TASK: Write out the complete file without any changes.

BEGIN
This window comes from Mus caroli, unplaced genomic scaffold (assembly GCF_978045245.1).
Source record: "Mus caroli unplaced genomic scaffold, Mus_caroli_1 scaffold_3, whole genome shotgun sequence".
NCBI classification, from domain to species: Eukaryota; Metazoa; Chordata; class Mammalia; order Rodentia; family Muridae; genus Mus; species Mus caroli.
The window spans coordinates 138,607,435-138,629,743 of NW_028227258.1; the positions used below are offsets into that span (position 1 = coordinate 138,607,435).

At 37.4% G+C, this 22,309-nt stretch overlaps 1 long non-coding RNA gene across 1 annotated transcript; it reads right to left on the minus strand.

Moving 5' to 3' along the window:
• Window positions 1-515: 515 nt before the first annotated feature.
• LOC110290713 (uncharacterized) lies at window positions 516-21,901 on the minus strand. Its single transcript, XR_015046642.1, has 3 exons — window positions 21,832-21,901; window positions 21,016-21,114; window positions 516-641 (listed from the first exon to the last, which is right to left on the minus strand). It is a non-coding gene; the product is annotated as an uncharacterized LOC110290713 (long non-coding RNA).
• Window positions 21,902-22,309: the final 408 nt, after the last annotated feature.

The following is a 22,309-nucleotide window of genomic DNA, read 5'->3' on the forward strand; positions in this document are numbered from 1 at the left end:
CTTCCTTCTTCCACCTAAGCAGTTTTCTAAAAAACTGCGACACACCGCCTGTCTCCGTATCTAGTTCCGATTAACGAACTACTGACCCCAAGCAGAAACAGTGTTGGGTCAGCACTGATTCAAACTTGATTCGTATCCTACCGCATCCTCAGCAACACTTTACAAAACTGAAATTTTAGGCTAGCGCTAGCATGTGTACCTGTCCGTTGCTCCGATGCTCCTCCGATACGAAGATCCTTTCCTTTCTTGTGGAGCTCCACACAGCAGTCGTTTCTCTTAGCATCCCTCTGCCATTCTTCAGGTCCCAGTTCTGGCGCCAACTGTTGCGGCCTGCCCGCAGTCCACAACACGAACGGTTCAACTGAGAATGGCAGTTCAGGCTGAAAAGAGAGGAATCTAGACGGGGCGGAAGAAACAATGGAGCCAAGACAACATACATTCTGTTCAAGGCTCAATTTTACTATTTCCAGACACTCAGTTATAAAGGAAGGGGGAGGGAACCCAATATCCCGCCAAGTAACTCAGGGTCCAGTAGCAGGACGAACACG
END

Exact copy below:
This window comes from Mus caroli, unplaced genomic scaffold (assembly GCF_978045245.1).
Source record: "Mus caroli unplaced genomic scaffold, Mus_caroli_1 scaffold_3, whole genome shotgun sequence".
NCBI classification, from domain to species: Eukaryota; Metazoa; Chordata; class Mammalia; order Rodentia; family Muridae; genus Mus; species Mus caroli.
The window spans coordinates 138,607,435-138,629,743 of NW_028227258.1; the positions used below are offsets into that span (position 1 = coordinate 138,607,435).

At 37.4% G+C, this 22,309-nt stretch overlaps 1 long non-coding RNA gene across 1 annotated transcript; it reads right to left on the minus strand.

Moving 5' to 3' along the window:
• Window positions 1-515: 515 nt before the first annotated feature.
• LOC110290713 (uncharacterized) lies at window positions 516-21,901 on the minus strand. Its single transcript, XR_015046642.1, has 3 exons — window positions 21,832-21,901; window positions 21,016-21,114; window positions 516-641 (listed from the first exon to the last, which is right to left on the minus strand). It is a non-coding gene; the product is annotated as an uncharacterized LOC110290713 (long non-coding RNA).
• Window positions 21,902-22,309: the final 408 nt, after the last annotated feature.

The following is a 22,309-nucleotide window of genomic DNA, read 5'->3' on the forward strand; positions in this document are numbered from 1 at the left end:
CTTCCTTCTTCCACCTAAGCAGTTTTCTAAAAAACTGCGACACACCGCCTGTCTCCGTATCTAGTTCCGATTAACGAACTACTGACCCCAAGCAGAAACAGTGTTGGGTCAGCACTGATTCAAACTTGATTCGTATCCTACCGCATCCTCAGCAACACTTTACAAAACTGAAATTTTAGGCTAGCGCTAGCATGTGTACCTGTCCGTTGCTCCGATGCTCCTCCGATACGAAGATCCTTTCCTTTCTTGTGGAGCTCCACACAGCAGTCGTTTCTCTTAGCATCCCTCTGCCATTCTTCAGGTCCCAGTTCTGGCGCCAACTGTTGCGGCCTGCCCGCAGTCCACAACACGAACGGTTCAACTGAGAATGGCAGTTCAGGCTGAAAAGAGAGGAATCTAGACGGGGCGGAAGAAACAATGGAGCCAAGACAACATACATTCTGTTCAAGGCTCAATTTTACTATTTCCAGACACTCAGTTATAAAGGAAGGGGGAGGGAACCCAATATCCCGCCAAGTAACTCAGGGTCCAGTAGCAGGACGAACACG